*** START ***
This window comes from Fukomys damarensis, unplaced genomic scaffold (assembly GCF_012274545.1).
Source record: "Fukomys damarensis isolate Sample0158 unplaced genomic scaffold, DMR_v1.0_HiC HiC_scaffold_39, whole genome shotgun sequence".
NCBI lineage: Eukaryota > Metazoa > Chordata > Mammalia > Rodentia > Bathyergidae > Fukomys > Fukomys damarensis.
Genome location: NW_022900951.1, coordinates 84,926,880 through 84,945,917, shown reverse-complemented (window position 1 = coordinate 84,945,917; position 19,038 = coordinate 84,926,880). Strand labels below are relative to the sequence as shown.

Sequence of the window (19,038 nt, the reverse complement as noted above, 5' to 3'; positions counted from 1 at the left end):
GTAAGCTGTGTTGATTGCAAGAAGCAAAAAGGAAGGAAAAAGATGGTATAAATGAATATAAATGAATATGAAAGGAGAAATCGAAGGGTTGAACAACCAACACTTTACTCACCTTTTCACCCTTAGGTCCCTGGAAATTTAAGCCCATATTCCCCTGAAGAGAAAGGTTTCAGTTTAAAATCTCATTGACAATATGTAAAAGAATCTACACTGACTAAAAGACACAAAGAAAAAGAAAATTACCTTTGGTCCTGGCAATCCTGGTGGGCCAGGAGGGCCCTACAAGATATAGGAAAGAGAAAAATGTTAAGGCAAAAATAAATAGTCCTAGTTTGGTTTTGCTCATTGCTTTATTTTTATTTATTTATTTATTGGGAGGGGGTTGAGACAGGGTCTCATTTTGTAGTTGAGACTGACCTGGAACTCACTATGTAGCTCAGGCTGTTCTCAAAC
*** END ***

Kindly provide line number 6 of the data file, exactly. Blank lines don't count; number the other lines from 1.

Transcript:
GTAAGCTGTGTTGATTGCAAGAAGCAAAAAGGAAGGAAAAAGATGGTATAAATGAATATAAATGAATATGAAAGGAGAAATCGAAGGGTTGAACAACCAACACTTTACTCACCTTTTCACCCTTAGGTCCCTGGAAATTTAAGCCCATATTCCCCTGAAGAGAAAGGTTTCAGTTTAAAATCTCATTGACAATATGTAAAAGAATCTACACTGACTAAAAGACACAAAGAAAAAGAAAATTACCTTTGGTCCTGGCAATCCTGGTGGGCCAGGAGGGCCCTACAAGATATAGGAAAGAGAAAAATGTTAAGGCAAAAATAAATAGTCCTAGTTTGGTTTTGCTCATTGCTTTATTTTTATTTATTTATTTATTGGGAGGGGGTTGAGACAGGGTCTCATTTTGTAGTTGAGACTGACCTGGAACTCACTATGTAGCTCAGGCTGTTCTCAAAC